16:00 (GMT+2), Sat, 21 April 2012
The growing popularity of sand arenas at SA shows means adapting your training ground, says Dr Mac.
In the US, reining horse trainers condition the arena every two hours. Seen here is sand arena conditioning equipment at a reining trainer’s establishment in Texas.
Photo: Dr Mac
More and more equine sports such as dressage, jumping and reining are being held in sand arenas, as horse show organisers realise these are cheaper to maintain than expensive lawn arenas. Stables will have to build sand arenas, because horses, like other athletes, need to build up different muscles for working on different surfaces.
As the demand for sand arenas has increased, several experts with the knowledge to build them to the required specifications have emerged. The depth and type of sand, and the underlying surface, are different for dressage and jumping. At major international shows, arenas are cleaned out and sand replaced for each discipline. Such extremes aren’t necessary to keep a competition horse fit for ordinary shows.
If you’re lucky enough to live in a sandy area, simply mark out a level area to ride on. Otherwise, flatten a level piece of ground with a bulldozer and roll it with a compactor. Place stones around the edge and fill the space with sand. Although economical, this type of arena can become waterlogged after rain and needs to be dried out.
For a weatherproof arena, it’s best to consult the experts. A sand arena, with drainage, for dressage can set you back about R180 000, with the cost of the sand taking up a major portion of the investment.
Building a sand arena is not a once-off expense and maintenance must be factored in. In Canada, indoor sand arenas are essential in winter with snow a metre deep and temperatures plummeting to -40°C. Riders take a ‘groom’ (usually a mom, dad, wife or husband) to pick up the manure with a horse-size poop-scooper. In SA, riders have to remove dung after each ride as plant and grass seeds grow easily in sand ‘fertilised’ in this way.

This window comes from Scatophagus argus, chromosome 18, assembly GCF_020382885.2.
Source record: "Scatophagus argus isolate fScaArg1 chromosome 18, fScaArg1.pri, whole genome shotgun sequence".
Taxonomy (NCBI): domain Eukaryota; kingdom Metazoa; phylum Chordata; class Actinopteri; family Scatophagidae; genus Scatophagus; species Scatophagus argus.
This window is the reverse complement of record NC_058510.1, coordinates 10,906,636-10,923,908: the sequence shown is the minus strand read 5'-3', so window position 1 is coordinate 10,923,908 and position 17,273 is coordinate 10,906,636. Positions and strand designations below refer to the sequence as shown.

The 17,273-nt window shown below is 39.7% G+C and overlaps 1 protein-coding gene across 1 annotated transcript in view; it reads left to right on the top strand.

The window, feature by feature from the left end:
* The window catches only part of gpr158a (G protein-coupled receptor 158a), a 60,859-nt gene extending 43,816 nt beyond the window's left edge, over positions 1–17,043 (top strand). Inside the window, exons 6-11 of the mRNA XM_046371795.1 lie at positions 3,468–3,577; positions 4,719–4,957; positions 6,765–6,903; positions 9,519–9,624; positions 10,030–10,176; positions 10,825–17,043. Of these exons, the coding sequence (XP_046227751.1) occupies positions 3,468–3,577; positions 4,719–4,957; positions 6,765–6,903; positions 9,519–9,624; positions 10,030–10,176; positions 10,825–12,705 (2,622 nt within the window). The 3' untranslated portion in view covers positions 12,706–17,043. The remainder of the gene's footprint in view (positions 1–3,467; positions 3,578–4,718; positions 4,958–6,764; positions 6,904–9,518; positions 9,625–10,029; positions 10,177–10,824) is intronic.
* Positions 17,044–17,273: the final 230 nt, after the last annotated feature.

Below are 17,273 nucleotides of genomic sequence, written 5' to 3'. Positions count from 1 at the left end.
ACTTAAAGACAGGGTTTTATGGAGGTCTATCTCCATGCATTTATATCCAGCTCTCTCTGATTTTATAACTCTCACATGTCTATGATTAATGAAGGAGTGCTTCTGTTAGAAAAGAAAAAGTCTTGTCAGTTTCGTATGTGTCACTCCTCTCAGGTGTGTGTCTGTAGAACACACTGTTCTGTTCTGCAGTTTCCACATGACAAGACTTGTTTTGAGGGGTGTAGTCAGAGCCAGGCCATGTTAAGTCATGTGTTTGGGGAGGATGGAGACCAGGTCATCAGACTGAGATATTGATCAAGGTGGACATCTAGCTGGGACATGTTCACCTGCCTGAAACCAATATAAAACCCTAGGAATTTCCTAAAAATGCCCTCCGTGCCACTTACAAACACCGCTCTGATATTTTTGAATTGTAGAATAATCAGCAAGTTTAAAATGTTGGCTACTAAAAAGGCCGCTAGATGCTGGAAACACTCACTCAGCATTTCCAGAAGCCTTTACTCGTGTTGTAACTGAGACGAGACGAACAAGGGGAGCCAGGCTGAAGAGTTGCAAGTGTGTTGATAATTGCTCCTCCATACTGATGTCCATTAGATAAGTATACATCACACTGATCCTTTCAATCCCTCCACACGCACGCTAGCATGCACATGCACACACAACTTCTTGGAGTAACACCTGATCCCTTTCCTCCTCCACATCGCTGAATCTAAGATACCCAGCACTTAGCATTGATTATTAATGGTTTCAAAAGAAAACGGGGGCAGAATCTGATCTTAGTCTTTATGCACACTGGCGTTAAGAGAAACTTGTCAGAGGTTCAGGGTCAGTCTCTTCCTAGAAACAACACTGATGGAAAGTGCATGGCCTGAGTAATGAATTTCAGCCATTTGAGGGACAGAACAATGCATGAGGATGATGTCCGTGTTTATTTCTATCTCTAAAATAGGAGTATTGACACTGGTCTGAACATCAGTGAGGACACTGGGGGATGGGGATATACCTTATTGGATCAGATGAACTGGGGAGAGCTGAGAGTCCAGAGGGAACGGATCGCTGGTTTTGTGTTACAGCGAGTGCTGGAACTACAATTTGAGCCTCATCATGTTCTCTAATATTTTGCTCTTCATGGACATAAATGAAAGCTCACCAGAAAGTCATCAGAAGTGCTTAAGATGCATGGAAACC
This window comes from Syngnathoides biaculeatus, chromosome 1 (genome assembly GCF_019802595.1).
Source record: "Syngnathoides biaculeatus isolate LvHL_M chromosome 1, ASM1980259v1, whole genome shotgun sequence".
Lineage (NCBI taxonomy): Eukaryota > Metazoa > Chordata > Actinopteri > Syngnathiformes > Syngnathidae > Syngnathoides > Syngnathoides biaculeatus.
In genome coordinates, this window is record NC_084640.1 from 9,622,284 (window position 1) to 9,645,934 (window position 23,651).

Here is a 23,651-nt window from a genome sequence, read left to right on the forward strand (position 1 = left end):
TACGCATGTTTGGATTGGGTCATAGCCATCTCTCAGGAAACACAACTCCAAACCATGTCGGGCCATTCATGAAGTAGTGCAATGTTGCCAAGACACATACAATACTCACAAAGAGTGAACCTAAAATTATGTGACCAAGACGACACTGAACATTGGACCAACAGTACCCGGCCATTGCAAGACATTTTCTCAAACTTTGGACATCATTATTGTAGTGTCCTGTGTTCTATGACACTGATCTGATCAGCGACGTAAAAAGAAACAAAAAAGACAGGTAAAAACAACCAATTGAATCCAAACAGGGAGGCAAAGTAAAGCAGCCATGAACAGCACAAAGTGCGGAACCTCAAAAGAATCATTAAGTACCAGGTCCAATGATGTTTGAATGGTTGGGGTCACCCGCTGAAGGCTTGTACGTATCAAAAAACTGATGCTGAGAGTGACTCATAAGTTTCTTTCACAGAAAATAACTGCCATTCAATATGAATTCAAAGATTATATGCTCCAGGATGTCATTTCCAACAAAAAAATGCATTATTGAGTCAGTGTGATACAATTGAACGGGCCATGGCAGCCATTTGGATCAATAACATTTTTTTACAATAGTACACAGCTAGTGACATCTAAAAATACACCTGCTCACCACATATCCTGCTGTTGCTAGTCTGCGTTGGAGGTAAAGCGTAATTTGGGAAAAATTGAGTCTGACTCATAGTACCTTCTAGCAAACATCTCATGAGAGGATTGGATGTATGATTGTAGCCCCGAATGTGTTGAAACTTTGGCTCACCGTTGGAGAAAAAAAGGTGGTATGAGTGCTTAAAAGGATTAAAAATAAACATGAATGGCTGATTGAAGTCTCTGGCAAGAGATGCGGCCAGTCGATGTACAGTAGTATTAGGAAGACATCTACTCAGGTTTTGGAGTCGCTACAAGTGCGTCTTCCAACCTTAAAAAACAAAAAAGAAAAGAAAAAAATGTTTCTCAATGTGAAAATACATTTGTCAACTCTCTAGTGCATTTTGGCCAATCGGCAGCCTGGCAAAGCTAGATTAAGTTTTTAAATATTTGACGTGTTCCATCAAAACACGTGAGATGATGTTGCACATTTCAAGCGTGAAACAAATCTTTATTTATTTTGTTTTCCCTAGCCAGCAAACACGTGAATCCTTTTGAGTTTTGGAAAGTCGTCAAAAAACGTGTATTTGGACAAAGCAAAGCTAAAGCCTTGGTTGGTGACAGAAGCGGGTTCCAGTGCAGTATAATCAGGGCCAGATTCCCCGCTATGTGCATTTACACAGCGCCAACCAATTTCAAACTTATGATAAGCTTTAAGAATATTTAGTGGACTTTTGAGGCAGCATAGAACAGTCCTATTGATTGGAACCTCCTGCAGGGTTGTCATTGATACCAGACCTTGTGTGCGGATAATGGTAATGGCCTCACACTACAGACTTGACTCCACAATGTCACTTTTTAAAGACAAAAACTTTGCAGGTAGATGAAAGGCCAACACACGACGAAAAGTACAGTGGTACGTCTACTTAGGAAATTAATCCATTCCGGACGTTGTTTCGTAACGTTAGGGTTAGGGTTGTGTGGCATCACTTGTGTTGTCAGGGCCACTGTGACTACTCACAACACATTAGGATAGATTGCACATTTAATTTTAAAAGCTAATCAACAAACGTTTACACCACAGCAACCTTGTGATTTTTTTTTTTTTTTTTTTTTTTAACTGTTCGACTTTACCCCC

In time and with hoof pressure, the sand compacts and becomes uneven. In the US, reining horse trainers condition the arena every two hours, raking and spraying it with water to keep the surface even. In SA, major venues such as the Parys Afridome rake and spray the surface during shows. However, the average riding school does not have access to the machinery needed for this sort of work.
For a jumping or dressage arena, use a harrow pulled by a ‘dune buggy’ or small tractor. Water carriers can be pulled along to water the arena. Small-scale arena conditioning equipment available commercially currently costs about R20 000.
Contact Dr Mac at firstname.lastname@example.org. Please state ‘Horse talk’ in the subject line.
Issue date: 6-13 April 2012
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